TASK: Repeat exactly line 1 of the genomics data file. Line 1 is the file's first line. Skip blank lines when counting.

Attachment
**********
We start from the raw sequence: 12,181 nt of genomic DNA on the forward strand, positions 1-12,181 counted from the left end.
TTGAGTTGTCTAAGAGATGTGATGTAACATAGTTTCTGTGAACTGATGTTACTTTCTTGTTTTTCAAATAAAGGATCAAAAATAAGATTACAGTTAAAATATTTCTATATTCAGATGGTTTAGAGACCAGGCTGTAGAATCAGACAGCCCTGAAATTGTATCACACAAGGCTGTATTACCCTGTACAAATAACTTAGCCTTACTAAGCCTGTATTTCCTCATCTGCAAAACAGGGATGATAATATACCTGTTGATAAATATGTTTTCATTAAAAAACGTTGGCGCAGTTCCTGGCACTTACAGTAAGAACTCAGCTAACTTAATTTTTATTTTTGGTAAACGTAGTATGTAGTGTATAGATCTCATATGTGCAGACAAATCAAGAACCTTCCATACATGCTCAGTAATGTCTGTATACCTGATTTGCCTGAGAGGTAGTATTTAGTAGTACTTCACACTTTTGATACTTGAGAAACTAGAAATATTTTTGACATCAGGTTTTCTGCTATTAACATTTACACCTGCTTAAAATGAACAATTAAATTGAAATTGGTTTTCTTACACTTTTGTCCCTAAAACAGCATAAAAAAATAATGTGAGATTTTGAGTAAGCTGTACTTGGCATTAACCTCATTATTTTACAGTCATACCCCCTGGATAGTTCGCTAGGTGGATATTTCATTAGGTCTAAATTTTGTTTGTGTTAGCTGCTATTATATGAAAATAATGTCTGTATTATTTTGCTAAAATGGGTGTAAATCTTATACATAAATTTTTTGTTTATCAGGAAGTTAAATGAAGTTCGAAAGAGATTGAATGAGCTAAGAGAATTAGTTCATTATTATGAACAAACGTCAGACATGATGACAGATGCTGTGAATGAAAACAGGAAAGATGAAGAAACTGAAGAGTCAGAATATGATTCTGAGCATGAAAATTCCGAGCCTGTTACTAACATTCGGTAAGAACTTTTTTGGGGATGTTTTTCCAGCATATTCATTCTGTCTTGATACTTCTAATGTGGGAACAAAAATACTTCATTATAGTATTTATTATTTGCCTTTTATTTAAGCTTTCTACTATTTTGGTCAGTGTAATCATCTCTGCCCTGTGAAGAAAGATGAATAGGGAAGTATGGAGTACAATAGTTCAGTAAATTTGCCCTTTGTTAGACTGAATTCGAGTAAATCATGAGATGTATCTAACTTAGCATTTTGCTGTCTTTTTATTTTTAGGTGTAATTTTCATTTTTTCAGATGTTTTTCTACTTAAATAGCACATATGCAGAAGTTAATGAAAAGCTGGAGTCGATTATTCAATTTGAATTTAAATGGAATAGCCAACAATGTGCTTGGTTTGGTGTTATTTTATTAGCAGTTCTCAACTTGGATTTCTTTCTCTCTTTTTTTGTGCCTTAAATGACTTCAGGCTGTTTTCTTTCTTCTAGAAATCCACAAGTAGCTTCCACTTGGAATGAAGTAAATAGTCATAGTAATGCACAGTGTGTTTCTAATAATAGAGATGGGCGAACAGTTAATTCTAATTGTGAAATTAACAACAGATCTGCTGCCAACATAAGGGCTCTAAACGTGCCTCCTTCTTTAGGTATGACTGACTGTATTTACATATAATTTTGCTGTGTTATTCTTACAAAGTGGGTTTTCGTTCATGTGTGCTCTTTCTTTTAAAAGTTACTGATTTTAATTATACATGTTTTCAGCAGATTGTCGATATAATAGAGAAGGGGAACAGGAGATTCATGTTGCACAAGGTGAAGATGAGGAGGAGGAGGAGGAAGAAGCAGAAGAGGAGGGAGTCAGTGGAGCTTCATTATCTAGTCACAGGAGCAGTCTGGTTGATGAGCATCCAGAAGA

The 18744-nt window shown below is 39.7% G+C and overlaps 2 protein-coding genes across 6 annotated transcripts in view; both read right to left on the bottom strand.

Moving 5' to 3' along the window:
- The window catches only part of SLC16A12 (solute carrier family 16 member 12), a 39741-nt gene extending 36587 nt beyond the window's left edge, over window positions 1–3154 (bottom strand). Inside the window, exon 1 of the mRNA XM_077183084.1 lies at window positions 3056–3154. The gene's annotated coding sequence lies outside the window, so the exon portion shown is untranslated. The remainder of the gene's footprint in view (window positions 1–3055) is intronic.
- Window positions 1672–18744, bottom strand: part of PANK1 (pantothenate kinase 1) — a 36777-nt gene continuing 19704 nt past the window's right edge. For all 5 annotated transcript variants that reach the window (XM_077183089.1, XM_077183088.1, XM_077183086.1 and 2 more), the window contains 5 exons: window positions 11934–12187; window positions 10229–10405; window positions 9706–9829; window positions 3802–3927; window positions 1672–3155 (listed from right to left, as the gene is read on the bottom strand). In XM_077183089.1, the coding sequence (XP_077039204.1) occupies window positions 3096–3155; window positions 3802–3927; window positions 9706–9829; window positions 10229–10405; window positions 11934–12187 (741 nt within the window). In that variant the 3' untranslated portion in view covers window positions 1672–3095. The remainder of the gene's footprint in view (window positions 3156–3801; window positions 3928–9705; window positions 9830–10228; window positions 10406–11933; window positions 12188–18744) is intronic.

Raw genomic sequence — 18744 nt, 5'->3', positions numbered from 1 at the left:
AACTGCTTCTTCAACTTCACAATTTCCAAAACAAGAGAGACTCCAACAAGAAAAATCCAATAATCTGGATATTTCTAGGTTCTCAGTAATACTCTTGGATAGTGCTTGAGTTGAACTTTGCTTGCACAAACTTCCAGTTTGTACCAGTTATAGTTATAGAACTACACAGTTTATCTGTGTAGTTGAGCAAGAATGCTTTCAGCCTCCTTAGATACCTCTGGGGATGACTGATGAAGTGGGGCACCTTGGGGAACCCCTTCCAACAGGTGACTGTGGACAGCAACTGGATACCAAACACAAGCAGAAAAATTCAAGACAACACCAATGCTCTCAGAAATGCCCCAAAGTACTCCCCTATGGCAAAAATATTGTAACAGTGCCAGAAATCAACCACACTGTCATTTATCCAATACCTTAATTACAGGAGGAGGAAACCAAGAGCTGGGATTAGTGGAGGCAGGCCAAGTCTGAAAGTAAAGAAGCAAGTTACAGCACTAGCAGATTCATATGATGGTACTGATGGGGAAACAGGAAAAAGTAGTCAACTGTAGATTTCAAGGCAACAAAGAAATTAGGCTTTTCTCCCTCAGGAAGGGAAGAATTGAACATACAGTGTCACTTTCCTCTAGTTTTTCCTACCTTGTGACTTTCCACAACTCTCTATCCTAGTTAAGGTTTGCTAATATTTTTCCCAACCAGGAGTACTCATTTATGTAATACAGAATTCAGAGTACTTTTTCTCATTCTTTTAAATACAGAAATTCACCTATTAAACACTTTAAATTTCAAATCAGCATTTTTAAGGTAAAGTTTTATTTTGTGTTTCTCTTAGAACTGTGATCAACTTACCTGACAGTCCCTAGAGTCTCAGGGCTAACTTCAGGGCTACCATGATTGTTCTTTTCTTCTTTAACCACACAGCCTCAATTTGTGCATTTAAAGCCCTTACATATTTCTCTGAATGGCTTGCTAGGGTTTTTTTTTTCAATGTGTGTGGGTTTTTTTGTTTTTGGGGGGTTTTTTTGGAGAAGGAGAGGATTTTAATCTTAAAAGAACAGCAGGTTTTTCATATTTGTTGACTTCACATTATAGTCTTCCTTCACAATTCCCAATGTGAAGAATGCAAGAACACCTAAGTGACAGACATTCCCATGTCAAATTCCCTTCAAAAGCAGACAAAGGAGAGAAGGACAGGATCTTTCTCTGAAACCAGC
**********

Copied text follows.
We start from the raw sequence: 12,181 nt of genomic DNA on the forward strand, positions 1-12,181 counted from the left end.